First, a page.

The nearest galaxy to Earth

It is a galaxy held in place by the gravitational pull of many celestial objects and bodies, including stars, planets, moons, comets, and asteroids. The universe is made up of billions of galaxies. Earth is a small planet in a galaxy known as the Milky Way galaxy, and is just one of billions of galaxies that make up the universe. The spiral Milky Way galaxy is very large, containing 100 to 400 billion stars as one of the stars from the Sun. The nearest galaxies to Earth include Andromeda, Segu 1, Sagittarius dwarf spheroidal, and Canis major dwarf galaxies.

Canis Major Dwarf Galaxy
The nearest galaxy to Earth, located 25,000 light-years from the Solar System, was discovered in 2003 by a team led by Australian and European astronomers. The Canis Major Dwarf Galaxy and the Milky Way galaxy belong to a group of more than 20 galaxies that form a group of native galaxies. Compared to the Milky Way galaxy, the Canis Major dwarf has only about one billion stars, while the Milky Way galaxy contains more than a billion stars. The highest percentage of stars in the galaxy are red giant stars. The Canis Major Dwarf Galaxy is often referred to as a satellite galaxy of the Milky Way.

Segu 1 is the second closest galaxy to Earth. The galaxy is about 75,000 light-years from the Sun. It was discovered in 2006 by researchers. A dwarf galaxy is smaller than the Milky Way galaxy. The Sego 1 galaxy contains mainly dark matter and about 1000 scattered stars. Scientists say Segu 1 is the darkest galaxy ever discovered. The galaxy is said to have the oldest stars and is therefore one of the oldest galaxies.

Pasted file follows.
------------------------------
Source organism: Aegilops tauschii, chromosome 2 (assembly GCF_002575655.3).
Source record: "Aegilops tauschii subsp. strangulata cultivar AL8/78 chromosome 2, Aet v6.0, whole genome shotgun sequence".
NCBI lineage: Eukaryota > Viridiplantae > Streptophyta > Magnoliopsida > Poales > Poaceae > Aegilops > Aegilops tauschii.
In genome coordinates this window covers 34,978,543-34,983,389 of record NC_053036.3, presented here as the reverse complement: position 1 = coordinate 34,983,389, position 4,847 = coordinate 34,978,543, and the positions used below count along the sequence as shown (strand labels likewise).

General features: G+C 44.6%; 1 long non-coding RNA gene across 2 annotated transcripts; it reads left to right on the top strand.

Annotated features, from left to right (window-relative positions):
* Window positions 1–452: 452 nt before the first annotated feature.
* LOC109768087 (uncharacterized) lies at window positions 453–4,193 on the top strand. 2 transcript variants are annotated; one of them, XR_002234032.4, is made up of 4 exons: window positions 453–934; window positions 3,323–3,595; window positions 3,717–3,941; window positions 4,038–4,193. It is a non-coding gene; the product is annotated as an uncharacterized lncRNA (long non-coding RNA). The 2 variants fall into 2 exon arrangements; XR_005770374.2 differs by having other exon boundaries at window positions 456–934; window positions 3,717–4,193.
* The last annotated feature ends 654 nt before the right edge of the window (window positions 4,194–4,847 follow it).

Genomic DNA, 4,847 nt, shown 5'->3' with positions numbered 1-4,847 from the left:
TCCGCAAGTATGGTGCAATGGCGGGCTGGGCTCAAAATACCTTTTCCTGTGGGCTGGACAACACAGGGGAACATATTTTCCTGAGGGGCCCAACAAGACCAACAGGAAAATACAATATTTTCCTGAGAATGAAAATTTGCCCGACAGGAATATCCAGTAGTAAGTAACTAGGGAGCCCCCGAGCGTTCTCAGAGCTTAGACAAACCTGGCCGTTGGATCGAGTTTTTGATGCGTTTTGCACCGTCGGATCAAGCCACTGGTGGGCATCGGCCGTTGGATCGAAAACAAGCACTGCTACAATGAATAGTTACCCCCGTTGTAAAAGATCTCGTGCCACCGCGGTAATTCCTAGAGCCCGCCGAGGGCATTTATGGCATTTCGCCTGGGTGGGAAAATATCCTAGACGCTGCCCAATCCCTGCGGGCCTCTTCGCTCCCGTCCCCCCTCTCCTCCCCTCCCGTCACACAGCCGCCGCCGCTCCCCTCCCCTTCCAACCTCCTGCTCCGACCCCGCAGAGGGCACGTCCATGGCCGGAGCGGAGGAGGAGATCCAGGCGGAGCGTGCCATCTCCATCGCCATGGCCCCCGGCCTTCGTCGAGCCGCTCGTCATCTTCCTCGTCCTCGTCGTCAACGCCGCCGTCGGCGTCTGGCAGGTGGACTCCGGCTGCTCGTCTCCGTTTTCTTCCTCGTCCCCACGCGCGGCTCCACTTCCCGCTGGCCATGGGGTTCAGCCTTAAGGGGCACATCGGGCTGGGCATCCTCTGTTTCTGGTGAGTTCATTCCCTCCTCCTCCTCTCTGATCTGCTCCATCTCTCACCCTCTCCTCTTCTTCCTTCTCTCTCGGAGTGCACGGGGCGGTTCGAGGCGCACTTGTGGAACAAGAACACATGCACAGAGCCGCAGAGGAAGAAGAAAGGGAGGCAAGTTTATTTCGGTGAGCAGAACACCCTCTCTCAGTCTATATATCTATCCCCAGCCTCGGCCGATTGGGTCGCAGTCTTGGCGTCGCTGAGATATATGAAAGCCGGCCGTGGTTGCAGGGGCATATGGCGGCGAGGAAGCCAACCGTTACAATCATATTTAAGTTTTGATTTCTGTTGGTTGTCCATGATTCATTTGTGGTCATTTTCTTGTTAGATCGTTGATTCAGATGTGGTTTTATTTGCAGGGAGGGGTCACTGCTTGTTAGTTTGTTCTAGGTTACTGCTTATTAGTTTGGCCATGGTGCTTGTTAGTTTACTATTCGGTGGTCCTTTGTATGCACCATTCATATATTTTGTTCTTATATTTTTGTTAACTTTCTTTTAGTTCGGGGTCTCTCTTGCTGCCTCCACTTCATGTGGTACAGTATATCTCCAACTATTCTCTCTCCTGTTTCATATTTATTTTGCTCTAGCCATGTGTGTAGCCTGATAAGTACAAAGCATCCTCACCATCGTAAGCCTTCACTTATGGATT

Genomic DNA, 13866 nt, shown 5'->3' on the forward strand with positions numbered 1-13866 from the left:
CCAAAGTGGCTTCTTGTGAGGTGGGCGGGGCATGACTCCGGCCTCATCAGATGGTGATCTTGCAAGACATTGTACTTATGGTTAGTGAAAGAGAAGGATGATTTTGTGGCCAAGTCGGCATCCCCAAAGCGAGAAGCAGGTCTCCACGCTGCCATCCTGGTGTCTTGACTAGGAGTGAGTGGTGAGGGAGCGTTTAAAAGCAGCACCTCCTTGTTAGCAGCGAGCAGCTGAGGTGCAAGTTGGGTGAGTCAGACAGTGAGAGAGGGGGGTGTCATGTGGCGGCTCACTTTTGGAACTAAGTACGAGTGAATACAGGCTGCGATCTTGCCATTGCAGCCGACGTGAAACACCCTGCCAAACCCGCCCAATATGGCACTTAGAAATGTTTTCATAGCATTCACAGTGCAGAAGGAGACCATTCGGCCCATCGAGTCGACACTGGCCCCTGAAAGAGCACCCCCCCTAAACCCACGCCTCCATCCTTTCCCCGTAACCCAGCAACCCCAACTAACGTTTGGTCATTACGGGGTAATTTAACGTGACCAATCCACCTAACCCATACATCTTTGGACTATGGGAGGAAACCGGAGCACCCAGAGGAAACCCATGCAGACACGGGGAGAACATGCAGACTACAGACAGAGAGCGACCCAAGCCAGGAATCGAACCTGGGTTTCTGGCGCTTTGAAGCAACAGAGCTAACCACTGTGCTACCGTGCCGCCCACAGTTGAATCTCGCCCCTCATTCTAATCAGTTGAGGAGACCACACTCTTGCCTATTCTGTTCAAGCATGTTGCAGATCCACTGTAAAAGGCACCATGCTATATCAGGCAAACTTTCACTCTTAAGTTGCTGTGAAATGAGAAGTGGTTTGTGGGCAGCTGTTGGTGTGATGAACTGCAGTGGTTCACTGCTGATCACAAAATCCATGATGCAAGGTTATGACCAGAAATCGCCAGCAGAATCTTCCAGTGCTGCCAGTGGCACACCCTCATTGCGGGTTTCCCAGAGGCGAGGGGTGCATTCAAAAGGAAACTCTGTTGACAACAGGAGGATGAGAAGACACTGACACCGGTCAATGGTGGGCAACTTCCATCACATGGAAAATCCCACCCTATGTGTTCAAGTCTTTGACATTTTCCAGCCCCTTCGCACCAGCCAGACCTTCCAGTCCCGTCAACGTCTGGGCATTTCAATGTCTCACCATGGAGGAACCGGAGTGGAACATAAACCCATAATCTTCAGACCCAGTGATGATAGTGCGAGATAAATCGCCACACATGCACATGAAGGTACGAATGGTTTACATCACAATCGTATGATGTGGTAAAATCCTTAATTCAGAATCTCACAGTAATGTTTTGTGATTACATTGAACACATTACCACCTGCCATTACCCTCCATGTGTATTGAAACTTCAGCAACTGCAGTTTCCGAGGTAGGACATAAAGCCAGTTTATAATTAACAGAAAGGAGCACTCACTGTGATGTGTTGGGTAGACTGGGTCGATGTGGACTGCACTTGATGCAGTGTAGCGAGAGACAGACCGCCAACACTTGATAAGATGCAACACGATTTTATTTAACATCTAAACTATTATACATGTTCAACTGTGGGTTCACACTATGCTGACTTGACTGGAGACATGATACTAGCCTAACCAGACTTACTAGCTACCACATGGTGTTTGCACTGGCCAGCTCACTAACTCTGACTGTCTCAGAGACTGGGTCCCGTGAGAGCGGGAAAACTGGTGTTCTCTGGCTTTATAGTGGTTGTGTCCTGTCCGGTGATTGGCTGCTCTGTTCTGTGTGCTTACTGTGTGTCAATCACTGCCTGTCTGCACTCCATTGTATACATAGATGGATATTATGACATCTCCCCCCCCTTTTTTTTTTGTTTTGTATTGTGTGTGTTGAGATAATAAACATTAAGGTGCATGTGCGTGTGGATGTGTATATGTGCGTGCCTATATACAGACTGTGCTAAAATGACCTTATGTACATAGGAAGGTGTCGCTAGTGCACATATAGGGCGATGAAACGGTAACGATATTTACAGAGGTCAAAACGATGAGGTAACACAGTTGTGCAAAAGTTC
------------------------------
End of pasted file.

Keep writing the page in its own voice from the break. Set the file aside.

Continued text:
Sagittarius dwarf spheroidal galaxy
It is the third closest galaxy to Earth, and scientists call it the Sagittarius Dwarf Elliptical Galaxy. The galaxy is loop-shaped and consists of four tail-like clusters. The galaxy was only discovered in 1994. Scientists say the galaxy contains a significant amount of dark matter.

Andromeda Galaxy
The Andromeda Galaxy is the closest galaxy to Earth. It was discovered 2.5 million light-years from our solar system. Since 1612, the Andromeda galaxy has been discovered by astronomers, but it is thought to be part of the Milky Way. In 1920, American astronomer Edwin Powell confirmed that the Andromeda Galaxy was separated from Earth’s Milky Way galaxy. The Andromeda Galaxy is so large that it can be seen with the naked eye from Earth. The Andromeda Galaxy shares many features with the Milky Way galaxy, including its spiral pattern. Researchers estimate that the Milky Way and Andromeda will collide in the next 4.5 billion years to form a giant galaxy.

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